In a twist to this concept, there are private schools that are set up to be completely virtual...in other words, every student (sometimes thousands!) is homeschooling. Several cater to kids in the entertainment industry. Some examples are:
Public School Independent Study Program or Charter Schools
In an effort the reign in the exodus from public schools in California, many public school districts have developed independent study programs, or permanent home school departments. Your child is still in public school! In most cases, students will use regular public school books and materials, and although they are taught at home, they will check in with a public school teacher periodically. The amount of freedom in choosing what to study depends on the school and your assigned teacher, and students usually follow the public school district calendar. Many kids who are planning to homeschool for just a year or two, and then transfer back to public school, choose this option. For more info, you can call the District office of your local school district.
Charter Schools are a slightly different breed, although they are still public. The state allows local school districts to establish Charter Schools. The school district is responsible, but the schools are usually experimental in some way, and focus on kids with some unique interest or need (a performing arts charter school for example, or a at-risk kids’ charter school). They have much more freedom in curriculum, and sometimes parents are required to contribute to the school in some volunteer way. Charter schools have become VERY popular in California, and by their nature are unique and hard to define. In come ways, they offer the best of both worlds—a free education, with some unique aspects and local control.
One popular charter school in California is California Virtual Academy. They offer pre-packaged, complete curriculum, along with a computer—for FREE. Another choice is a chain of charter schools called “Options for Youth”, which has a school in Burbank.
California law allows a parent with a current California teaching credential to teach his or her own children under the private tutorial exemption. A parent can also hire a private tutor for the child. The tutor can only teach the grades and subjects their credential covers. This is often the education of choice for kids who have regular roles on a series or multiple feature film roles, because it would allow the child to continue with the same teacher regardless of whether they are shooting at that time or not. If you decide to go this route, consider negotiating the teacher fee into the work contract.
Schooling Facts (and a little advice)
In California, academic performance is tied to your work permit. So it is essential that your child keep their grades up, no matter what education you choose.
You will need someone to sign that work permit every six months, so you may want to consider the “hassle factor” of who will sign it when choosing a school option.
Most schools have a “teacher request” option in the spring of each year. You may not be able to request a teacher by name, but you might be able to request a teacher with qualities that might help showbiz—flexibility, lesson plans distributed weekly (not daily), creativity, etc. Use the system to increase your odds of getting a teacher that will support your child’s career.
Public schools get paid by attendance. Much of the school’s truancy policies are based on money, not on concern for your child’s education. In other words, they could be getting straight As and still have problems with the school.
Consider carefully how soon in the school year you discuss the entertainment industry with your child’s regular teacher. Most teachers do not take kindly to any interruption of their lessons or absence from class. You may want to wait and see how busy your child will be before tackling the issue and creating a prejudice.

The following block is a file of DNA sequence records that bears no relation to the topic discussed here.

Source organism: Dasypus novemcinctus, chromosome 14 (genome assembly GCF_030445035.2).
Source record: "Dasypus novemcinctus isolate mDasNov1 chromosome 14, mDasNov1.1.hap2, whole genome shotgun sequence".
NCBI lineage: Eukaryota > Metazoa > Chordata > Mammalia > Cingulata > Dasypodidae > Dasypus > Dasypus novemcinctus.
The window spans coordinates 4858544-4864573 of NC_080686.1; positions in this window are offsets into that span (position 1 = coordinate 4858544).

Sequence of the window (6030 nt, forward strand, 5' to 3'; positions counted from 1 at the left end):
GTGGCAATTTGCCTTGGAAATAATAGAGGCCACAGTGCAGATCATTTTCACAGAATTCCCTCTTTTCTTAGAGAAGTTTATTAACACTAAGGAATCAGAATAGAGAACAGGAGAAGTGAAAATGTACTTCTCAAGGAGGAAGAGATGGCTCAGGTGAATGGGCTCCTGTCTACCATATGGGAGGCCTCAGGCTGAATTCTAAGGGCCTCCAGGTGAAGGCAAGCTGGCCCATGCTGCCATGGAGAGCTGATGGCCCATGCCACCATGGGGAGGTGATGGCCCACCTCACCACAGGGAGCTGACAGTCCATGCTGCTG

If your child’s teacher is supportive, it might be a good idea to keep communication open and have a few contingency plans for getting school work when you get those last minute calls. Go to Back to School night and get the yearly curriculum and goals sheet that they hand out. Keep informed of the subjects and topics your child is studying. Make sure your teacher KNOWS that school is a priority in your family. Try not to make extra work for the teacher.
For teenagers there are basic work hours issues (see the “Work Hours for Minors” grid on this site) that encourage teens to get out of school early. If you have a teen, please CAREFULLY read the “Emancipation” article on this site. There are very specific choices to me made and planned for in relation to school for teens.
Schools are not legally required to excuse students to go to auditions.
Auditions are supposed to occur after school hours (3:00PM to 8:00PM- commercials, 9:00PM- theatrical), per SAG contract. It is inferred that the since absences aren't legally excused - auditions need to be held after school hours.
Please handle your dealings with the schools professionally, keeping in mind that other entertainment parents may follow in your footsteps. Your handling of these tough situations will no doubt affect the experience of those that come after you, and we all need to stick together to make this experience positive!
Be aware that you can’t have everything. There may come a time that you will have to choose between traditional school and a busy schedule in the entertainment industry. It is a privilege for our children to be able to work, so we cannot demand that schools accommodate our needs.
Think about success. What will you do if you suddenly get a great role that shoots out of the country? A Broadway tour? A TV series? Do your research ahead of time so that your excitement about a really great job doesn’t force you into a bad school decision.
For public schools, there is a law (AB 776, passed in 1997) that requires public schools to give an EXCUSED absence to children who are working and attend school on set with a studio teacher. There is a bit of misunderstanding about this bill. It allows for a maximum of 5 absences of 5 days each. According to the letter of the law, and according to a confirming opinion letter issued by Delaine Eastin’s office (Secretary of Education), this means 5 absences...not 25 individual, one day absences. You may be fortunate enough to book 5 guest star roles of five days each. Great! You got your 25 absences excused. But if you book 5 one-day commercials, you have used your allotted excused absences.
The bill also states that work completed on set must be accepted by the regular school when the child returns. The text of the bill is here: